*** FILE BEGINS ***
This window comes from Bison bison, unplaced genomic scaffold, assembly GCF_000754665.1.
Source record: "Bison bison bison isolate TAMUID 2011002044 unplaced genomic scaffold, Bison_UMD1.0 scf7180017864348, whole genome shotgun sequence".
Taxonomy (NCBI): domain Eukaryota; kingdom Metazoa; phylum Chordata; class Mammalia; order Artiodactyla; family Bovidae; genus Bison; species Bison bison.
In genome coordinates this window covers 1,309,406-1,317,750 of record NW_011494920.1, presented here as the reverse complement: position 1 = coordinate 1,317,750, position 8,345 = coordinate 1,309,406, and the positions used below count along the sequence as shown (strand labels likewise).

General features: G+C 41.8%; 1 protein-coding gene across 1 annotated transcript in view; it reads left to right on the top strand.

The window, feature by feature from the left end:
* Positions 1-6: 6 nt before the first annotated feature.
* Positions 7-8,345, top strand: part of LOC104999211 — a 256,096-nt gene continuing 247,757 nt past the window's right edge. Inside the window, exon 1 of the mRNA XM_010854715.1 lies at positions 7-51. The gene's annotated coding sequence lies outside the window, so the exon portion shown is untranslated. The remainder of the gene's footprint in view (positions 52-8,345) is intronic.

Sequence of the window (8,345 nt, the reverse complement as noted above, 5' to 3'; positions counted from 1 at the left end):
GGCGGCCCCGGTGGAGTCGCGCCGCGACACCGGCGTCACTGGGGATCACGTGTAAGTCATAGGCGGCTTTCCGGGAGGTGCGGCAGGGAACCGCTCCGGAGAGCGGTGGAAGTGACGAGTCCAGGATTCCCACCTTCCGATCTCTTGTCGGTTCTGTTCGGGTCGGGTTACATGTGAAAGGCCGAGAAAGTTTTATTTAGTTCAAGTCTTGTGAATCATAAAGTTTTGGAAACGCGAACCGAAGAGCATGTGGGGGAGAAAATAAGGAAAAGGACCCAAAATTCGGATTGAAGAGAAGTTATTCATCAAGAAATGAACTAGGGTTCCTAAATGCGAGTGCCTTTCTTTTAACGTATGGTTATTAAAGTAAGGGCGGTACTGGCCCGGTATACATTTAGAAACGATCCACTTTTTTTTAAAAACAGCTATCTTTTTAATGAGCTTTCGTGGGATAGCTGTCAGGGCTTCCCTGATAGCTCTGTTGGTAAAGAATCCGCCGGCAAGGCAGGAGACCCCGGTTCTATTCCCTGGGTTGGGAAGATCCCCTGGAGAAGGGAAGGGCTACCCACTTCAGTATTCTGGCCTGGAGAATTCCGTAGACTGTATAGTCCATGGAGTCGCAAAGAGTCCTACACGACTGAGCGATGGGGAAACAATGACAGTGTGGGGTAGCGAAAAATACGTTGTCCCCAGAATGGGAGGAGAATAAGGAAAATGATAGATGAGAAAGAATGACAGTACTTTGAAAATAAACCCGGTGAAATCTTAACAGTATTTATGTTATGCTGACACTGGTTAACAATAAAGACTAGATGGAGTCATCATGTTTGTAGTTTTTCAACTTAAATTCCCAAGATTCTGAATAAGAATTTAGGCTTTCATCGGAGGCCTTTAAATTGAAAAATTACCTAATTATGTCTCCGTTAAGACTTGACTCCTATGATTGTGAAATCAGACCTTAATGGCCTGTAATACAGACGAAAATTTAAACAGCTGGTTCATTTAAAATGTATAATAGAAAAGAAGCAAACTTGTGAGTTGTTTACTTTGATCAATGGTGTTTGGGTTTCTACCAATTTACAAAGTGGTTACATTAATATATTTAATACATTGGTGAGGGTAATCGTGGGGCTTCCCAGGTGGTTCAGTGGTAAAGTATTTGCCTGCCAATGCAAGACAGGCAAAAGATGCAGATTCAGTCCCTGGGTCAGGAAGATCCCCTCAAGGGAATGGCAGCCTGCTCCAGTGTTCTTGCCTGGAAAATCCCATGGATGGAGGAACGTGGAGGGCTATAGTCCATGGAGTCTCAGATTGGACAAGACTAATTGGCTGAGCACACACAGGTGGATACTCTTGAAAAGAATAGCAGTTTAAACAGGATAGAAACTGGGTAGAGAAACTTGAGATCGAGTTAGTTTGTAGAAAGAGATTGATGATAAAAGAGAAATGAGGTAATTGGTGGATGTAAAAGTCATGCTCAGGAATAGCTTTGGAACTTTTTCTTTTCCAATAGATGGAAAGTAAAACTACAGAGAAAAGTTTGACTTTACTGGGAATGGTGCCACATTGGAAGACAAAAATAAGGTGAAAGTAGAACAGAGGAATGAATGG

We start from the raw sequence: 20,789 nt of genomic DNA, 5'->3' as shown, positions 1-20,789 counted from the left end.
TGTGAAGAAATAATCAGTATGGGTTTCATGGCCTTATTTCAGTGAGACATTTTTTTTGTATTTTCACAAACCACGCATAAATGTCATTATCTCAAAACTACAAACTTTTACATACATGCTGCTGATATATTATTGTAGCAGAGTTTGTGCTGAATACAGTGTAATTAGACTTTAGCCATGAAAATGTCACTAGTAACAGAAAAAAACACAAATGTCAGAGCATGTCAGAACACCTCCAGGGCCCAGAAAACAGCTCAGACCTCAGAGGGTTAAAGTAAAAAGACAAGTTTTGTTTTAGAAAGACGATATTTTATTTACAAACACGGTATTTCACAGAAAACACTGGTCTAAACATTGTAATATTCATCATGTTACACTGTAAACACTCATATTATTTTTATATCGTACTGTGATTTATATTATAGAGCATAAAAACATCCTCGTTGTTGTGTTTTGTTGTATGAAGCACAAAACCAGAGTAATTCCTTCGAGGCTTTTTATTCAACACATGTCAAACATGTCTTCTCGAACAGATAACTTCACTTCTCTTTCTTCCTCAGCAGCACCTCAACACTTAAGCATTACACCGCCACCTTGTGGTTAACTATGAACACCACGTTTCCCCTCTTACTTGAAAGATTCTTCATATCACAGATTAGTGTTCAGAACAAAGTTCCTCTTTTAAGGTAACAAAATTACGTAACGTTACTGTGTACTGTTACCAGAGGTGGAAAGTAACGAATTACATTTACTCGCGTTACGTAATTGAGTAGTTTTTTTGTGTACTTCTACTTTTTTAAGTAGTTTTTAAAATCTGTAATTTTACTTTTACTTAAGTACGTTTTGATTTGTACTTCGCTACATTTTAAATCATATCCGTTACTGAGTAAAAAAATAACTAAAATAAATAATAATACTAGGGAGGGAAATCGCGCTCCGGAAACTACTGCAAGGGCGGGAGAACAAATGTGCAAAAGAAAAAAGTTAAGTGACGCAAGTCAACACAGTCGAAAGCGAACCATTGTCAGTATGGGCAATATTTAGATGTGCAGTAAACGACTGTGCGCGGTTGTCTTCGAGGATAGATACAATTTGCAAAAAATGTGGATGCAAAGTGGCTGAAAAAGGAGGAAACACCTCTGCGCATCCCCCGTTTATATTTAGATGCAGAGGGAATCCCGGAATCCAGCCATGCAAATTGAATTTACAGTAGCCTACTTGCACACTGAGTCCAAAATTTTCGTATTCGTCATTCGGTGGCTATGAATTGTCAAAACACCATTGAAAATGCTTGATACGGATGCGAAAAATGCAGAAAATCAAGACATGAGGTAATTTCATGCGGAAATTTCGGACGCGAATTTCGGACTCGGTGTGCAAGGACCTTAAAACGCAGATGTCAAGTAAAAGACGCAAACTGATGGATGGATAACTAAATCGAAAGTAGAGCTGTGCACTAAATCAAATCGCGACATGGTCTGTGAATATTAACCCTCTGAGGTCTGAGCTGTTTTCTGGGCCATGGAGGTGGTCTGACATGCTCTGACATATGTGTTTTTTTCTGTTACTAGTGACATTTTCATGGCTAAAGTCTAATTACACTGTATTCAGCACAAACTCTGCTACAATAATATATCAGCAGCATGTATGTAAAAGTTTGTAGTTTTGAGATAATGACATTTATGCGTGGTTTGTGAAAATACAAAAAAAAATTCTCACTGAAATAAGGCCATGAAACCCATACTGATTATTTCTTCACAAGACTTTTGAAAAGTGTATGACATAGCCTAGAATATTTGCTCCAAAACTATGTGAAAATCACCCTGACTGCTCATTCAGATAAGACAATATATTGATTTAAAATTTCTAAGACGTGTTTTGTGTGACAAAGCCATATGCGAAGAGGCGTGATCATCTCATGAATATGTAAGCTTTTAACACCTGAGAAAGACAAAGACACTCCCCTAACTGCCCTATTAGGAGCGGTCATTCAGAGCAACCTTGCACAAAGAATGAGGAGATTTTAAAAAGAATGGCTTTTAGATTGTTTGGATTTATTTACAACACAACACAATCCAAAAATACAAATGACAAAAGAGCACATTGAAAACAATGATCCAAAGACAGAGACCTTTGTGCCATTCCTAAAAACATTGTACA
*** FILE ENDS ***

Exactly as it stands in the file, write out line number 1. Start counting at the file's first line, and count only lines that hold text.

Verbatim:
This window comes from Bison bison, unplaced genomic scaffold, assembly GCF_000754665.1.